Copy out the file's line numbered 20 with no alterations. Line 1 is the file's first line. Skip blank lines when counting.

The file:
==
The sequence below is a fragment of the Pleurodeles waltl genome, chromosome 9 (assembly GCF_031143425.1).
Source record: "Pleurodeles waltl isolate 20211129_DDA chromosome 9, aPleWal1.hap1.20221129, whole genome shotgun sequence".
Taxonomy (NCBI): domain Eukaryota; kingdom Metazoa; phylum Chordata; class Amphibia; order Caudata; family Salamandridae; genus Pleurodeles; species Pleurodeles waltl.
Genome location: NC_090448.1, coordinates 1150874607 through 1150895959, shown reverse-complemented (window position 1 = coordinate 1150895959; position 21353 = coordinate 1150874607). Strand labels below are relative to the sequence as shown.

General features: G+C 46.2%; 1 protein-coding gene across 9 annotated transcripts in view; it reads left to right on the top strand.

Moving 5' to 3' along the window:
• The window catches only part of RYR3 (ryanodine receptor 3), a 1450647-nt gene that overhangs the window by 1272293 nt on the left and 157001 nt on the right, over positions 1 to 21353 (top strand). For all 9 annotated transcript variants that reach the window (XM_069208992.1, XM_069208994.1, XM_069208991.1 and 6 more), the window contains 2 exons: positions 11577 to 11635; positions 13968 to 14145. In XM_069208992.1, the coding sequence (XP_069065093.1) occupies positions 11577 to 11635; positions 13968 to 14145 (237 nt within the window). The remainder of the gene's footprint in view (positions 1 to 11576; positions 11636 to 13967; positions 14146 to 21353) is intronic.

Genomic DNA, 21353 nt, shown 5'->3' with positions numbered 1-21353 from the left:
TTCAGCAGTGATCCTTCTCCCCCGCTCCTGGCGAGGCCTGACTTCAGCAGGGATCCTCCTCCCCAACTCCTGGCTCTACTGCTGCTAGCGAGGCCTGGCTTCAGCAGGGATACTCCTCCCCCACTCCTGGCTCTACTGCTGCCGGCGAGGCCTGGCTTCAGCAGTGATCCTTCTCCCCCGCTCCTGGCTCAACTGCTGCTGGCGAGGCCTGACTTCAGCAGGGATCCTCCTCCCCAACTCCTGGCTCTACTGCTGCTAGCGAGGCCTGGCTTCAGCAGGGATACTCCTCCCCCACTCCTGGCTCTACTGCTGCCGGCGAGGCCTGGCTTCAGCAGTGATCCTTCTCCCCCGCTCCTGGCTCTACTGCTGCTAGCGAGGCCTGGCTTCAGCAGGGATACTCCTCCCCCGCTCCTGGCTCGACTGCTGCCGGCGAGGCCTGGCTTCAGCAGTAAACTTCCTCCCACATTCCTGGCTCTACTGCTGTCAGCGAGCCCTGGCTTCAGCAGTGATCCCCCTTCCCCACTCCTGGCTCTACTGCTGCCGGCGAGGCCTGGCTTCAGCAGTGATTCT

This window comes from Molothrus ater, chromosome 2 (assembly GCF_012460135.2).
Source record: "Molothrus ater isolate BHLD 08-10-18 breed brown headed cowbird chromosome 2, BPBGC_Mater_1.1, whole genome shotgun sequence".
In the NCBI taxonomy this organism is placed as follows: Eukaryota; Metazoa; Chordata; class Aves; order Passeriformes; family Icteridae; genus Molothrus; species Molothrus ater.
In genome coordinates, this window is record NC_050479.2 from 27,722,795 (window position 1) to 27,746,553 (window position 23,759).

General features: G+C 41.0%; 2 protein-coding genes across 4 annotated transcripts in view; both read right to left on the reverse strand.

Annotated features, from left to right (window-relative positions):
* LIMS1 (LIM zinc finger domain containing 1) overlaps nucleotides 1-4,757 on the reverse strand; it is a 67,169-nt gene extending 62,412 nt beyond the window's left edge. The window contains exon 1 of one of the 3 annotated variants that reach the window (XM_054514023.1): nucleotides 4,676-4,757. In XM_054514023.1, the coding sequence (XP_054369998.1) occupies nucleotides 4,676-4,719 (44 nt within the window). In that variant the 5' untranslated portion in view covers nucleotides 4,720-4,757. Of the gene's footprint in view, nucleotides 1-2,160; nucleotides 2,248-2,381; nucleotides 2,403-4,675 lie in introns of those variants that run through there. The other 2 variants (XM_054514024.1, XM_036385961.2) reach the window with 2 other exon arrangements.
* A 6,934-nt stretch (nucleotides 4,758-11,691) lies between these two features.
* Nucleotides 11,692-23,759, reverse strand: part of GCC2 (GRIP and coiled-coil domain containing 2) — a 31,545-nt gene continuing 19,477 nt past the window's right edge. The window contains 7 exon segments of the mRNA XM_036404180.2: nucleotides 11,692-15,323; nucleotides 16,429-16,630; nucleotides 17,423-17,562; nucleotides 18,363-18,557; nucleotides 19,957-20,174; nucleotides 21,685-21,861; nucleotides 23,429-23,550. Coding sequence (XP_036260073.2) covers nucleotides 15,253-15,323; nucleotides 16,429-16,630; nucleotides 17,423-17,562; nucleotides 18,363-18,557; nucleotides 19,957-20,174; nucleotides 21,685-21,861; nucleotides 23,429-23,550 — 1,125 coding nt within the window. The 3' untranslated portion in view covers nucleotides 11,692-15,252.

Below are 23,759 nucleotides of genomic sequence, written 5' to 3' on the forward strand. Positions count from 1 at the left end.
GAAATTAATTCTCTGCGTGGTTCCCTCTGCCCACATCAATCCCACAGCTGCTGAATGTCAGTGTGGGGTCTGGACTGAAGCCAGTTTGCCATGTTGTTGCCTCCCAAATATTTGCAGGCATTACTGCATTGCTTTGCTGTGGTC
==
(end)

GAAATTAATTCTCTGCGTGGTTCCCTCTGCCCACATCAATCCCACAGCTGCTGAATGTCAGTGTGGGGTCTGGACTGAAGCCAGTTTGCCATGTTGTTGCCTCCCAAATATTTGCAGGCATTACTGCATTGCTTTGCTGTGGTC